The problem with noise reduction is that it introduces blurriness and softens details. Often the challenge lies not in the removal of grainy noise – as this is easily achieved – but rather in the retention of the fine detail. This is where PhotoLab 2’s Prime feature comes into its own, particularly with high ISO images. The unsightly grainy noise you see in high ISO images is automatically corrected, but not at the expense of fine detail. Effectively, it can give you the equivalent of an extra stop of ISO – so you’d get similar results shooting at ISO 1600 then using Prime as you would if shooting at ISO 800. A close-up of the macaw here (shot at ISO 11,400) shows the difference between no noise reduction, the HQ (Fast) mode, and Prime. With Prime, the noise is reduced but fine details are sharp.
Alongside the HQ and Prime options are manual sliders for fixing noise. Unlike Prime, these can be applied to JPEGs as well as raws. The Luminance slider tackles the grainy noise that occurs when shooting with a high ISO. However, pushed too far it can result in a loss of sharpness.
Chrominance noise usually appears as green or magenta blotches of pixels, and it’s more prone to shadow details than highlights. This chroma or colour noise is easily fixed as it has no effect on the detail and sharpness of the image, although pushed too far the colours can begin to bleed into one another.
7. Low Frequency and Maze
These two sliders help to correct for common issues in high ISO images. Low Frequency fixes blotchy patches by smoothing them out. Maze is an unwanted crosshatch pattern that is caused by crosstalk – a phenomenon where angled light spills across your sensor.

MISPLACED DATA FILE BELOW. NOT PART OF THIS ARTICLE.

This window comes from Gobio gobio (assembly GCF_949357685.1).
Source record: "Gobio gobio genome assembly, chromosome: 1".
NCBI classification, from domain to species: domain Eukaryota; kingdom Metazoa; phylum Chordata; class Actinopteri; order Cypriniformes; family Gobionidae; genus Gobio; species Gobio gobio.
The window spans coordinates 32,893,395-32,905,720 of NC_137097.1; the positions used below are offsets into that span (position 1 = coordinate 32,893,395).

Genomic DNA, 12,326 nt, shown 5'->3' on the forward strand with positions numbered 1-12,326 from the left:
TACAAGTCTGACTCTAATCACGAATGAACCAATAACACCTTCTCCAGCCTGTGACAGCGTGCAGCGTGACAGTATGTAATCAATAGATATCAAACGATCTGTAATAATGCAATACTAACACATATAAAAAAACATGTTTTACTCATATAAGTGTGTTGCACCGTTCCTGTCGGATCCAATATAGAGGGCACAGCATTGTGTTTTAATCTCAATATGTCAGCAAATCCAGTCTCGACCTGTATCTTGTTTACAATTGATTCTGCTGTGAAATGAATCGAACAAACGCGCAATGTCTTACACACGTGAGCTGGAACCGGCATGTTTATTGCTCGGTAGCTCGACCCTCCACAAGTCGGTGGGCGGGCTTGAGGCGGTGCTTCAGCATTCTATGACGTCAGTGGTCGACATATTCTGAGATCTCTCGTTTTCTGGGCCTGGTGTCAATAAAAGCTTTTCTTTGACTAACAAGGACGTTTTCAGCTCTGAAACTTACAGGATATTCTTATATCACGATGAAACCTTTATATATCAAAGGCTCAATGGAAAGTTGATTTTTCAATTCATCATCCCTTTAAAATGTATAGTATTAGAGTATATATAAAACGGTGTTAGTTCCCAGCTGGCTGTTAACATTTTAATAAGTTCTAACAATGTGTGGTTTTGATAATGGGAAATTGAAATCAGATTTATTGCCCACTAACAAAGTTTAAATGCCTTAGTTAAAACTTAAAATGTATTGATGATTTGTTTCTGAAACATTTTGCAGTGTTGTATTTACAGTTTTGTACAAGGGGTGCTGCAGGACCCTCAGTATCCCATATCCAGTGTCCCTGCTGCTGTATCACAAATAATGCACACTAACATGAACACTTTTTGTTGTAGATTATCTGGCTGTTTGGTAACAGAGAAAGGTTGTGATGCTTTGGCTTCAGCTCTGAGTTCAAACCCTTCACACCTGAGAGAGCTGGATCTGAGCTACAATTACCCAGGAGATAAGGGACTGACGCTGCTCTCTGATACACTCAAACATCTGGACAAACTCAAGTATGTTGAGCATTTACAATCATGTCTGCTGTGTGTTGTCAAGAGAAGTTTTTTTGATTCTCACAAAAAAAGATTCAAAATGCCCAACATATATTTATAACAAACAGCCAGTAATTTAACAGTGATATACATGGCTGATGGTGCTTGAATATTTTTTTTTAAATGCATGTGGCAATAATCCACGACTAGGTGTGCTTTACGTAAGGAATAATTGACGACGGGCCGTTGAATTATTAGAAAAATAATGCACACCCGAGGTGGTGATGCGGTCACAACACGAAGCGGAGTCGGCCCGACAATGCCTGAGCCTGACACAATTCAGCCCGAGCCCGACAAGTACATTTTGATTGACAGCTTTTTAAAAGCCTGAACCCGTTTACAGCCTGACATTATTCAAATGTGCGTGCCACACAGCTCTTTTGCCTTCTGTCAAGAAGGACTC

8. Dead pixels
Sometimes sensors can go wrong. A dead pixel is one that is permanently black. Hot pixels are another issue. These are usually white and caused by the sensor heating up during a very long exposure. Hot pixels are temporary, but dead pixels are forever kaput. However, this handy slider automatically seeks out and removes them both.
9. Prime vs manual fixes
The results of using Prime can be as good – sometimes better – than what can be achieved manually, using either the noise reduction sliders in PhotoLab 2 or other tools like Lightroom’s Detail panel. Those who normally make the effort to adjust noise sliders manually could potentially save time by using the one-click, hassle-free Prime button instead. Of course, it means waiting for the Prime algorithms to kick in on export. But this might be preferable to manual adjustment, especially for those of us prone to endless slider-fiddling.
10. Selective sharpening
Noise reduction and sharpening are two sides of the same coin, so after applying noise reduction you may find that the subject looks slightly blurry or blotchy. This can be combated by applying selective sharpening to your subject. PhotoLab 2 offers an array of local adjustment tools that let you isolate and alter parts of your photos. Alongside the excellent control point technology (incorporated after DxO’s takeover of the Nik Collection plug-ins) there are also more simple tools such as the Brush. With this, we can simply paint over part of the image, then adjust the Detail settings within the control point to increase sharpness in the area.
James Paterson is as skilled a photo editor as he is a photographer. His work has appeared in countless magazines and books, and in 2014 he was appointed editor of Practical Photoshop magazine. His subjects range from portraits to landscapes, architecture and underwater scenes. For James, Photoshop is more than just a work tool.